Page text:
Sometimes you don’t need specialist equipment for close-ups; modern smartphones are very capable when it comes to macro photography, says Amy Davies

Shooting macro can often require specialist equipment. Even a basic camera set-up will generally require you to have a lens with macro capability, either in terms of magnification or close-focusing (or both).

For those who would like to give it a go, but would prefer not to invest in a niche bit of kit, there’s always the option of using your smartphone. Not long ago, clip-on macro lenses and loupes for smartphones were available to buy.

These tended to be fairly low in quality, fiddly to use and, since they were usually specific to a phone model, quickly went out of date as soon as you upgraded your device. In recent years, flagships and even mid-range phones have come equipped with macro functionality directly in camera, and it’s even become a key selling point for many.

If macro is a favourite subject of yours and you’re thinking of upgrading your smartphone, you should consider some of those listed here. These are all high-end smartphones with a price-tag to match, but you can pick up cheaper deals by skipping back a generation (or two), though you might want to check that the older versions offer macro.

How does smartphone macro work?

Generally speaking, most smartphones utilise the ultra-wide-angle camera for macro work. The phone will detect when you’re attempting to take a close-up picture and automatically switch to macro mode, in most cases.

With the iPhone 14 Pro, for example, this gives you the ability to focus as close as 2cm from the subject. The phone will then crop in to give the same angle of view as if you were shooting with the standard 1x lens, for a more natural appearance. Since you’re switching to a different sensor and lens, there are some situations where image quality may suffer – such as in low light.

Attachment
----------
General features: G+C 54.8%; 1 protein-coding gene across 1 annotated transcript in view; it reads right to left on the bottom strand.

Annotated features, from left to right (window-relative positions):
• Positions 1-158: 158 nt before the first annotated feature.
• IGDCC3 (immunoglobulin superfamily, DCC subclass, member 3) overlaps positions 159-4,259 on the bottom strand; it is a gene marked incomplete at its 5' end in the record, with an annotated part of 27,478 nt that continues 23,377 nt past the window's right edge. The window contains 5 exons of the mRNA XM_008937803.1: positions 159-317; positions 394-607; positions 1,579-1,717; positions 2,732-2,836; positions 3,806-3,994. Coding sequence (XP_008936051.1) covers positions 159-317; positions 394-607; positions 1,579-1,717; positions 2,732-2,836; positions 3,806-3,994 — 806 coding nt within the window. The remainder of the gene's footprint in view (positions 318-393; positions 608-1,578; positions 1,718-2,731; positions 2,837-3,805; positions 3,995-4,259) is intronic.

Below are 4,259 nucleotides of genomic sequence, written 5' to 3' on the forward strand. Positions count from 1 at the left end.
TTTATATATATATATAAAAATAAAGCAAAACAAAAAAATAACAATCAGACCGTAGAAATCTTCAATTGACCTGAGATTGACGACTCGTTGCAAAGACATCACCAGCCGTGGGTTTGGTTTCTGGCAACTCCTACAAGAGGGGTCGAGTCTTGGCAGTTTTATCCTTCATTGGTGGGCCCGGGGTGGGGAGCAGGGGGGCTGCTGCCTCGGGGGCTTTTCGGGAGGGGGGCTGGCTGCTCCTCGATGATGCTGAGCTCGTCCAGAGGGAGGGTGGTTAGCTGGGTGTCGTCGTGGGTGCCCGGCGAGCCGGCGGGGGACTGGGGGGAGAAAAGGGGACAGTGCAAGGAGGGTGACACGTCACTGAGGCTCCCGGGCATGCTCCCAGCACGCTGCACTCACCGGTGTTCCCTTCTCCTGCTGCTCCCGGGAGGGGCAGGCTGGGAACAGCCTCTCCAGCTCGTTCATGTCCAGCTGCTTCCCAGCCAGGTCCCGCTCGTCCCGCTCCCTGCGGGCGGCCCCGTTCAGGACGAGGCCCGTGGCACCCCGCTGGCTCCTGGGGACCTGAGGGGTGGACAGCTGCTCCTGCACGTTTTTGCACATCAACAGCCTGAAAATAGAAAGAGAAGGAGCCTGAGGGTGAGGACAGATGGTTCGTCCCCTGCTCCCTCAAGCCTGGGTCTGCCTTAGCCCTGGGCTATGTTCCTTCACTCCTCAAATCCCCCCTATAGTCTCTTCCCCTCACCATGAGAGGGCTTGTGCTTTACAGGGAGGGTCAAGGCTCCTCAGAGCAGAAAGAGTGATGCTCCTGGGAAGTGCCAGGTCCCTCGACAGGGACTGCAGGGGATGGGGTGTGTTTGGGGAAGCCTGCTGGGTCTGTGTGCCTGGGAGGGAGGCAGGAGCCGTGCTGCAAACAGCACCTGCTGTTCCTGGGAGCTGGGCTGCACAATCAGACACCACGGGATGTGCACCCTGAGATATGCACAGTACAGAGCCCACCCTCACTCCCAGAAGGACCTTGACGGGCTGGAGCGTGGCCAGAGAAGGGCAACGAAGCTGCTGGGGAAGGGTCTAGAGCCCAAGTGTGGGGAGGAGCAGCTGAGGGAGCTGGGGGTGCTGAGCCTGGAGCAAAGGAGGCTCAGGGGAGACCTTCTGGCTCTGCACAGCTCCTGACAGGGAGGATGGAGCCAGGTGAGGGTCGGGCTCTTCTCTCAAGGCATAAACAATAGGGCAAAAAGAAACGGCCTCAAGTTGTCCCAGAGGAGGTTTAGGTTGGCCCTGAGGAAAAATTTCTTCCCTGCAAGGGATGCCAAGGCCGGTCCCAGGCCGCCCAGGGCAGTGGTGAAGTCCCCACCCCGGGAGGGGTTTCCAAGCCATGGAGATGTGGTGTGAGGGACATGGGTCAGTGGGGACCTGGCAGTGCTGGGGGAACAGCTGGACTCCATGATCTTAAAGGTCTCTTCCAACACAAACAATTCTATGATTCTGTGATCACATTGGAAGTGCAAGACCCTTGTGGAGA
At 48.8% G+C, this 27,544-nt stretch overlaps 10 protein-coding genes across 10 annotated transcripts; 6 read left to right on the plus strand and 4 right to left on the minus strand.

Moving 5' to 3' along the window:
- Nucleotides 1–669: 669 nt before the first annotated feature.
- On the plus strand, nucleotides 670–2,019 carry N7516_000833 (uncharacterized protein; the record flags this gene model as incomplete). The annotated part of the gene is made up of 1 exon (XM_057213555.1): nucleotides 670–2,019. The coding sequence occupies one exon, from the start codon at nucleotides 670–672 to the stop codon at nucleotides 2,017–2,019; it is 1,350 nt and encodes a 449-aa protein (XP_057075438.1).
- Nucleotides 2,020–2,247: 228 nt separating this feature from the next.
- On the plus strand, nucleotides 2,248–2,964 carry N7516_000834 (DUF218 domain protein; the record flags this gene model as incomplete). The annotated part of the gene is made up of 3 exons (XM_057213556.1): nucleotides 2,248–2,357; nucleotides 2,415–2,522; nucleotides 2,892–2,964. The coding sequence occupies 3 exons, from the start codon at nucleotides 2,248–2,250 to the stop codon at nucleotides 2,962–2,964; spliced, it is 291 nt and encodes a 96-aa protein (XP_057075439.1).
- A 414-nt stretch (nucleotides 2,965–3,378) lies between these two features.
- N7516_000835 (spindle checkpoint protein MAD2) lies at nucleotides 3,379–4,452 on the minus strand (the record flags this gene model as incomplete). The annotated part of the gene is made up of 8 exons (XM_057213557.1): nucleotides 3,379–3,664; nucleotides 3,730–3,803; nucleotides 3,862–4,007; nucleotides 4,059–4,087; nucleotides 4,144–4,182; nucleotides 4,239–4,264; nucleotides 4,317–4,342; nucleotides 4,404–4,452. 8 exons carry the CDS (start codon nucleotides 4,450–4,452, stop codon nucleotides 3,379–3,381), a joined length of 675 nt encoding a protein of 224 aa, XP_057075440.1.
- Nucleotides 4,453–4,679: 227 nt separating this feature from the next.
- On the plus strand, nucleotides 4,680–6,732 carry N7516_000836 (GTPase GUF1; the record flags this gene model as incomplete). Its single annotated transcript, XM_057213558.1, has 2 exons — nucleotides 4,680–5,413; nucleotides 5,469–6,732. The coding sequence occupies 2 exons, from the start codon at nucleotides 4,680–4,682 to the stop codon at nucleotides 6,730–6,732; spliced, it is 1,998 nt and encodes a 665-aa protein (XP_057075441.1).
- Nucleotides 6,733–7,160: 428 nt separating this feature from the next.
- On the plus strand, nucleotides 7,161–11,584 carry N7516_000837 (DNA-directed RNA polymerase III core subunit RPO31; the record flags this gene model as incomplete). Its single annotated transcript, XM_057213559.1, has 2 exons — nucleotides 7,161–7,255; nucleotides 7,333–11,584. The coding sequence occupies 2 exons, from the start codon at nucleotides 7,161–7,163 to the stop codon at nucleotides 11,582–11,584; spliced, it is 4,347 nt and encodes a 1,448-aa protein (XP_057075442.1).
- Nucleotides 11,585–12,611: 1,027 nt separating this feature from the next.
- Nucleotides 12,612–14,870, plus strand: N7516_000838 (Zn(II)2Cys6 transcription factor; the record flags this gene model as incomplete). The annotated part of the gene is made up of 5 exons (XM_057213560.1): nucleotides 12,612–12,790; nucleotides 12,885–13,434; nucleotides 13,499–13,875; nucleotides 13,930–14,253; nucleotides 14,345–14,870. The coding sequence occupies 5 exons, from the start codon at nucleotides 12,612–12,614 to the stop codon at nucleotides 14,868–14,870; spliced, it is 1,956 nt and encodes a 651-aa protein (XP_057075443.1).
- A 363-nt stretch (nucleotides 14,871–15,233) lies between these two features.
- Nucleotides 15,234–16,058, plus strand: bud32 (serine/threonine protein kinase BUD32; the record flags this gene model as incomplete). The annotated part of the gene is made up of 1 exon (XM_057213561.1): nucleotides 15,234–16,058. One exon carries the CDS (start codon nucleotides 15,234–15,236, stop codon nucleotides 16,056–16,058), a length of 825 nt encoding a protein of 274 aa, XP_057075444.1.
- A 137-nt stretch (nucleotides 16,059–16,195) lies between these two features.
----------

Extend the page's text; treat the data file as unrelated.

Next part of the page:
With most phones, you have the option to switch off the macro focusing for each shot if you’d prefer to use the standard lens – but you will probably need to move a little further away from the subject to achieve focus.

There are exceptions to using the ultra-wide lens, such as the Xiaomi 13 Pro, which also uses its telephoto lens for macro. Some smartphones have dedicated macro camera units, but in practice we’ve usually found these to be fairly poor performers, particularly when they’re low resolution – some are just 2 megapixels.

Best smartphones for macro at a glance:

Continue reading to find out how we tested the smartphones and why we chose these models:

iPhone 14 Pro

  • From $1060 / £1,099
iPhone 14 Pro Review

iPhone 14 Pro.

The iPhone 14 Pro features a triple-lens array, comprising standard, ultra-wide and telephoto (3x) lenses. The main lens has 48 megapixels (standard output thanks to pixel binning is 12 megapixels), while the two additional lenses have 12MP sensors. If you prefer a larger phone, the iPhone 14 Pro Max has exactly the same camera array as the non-Max version. A non-Pro version of the iPhone 14 (and previous generation) is available, but they do not have macro functionality.

Apple is now in its second generation of smartphones with macro capability. The mode enables you to get super-close to the subject by automatically switching to the ultra-wide-angle camera. You can record both video and still images with the iPhone’s macro mode, and you can also shoot in Apple’s ProRAW format when it is engaged too.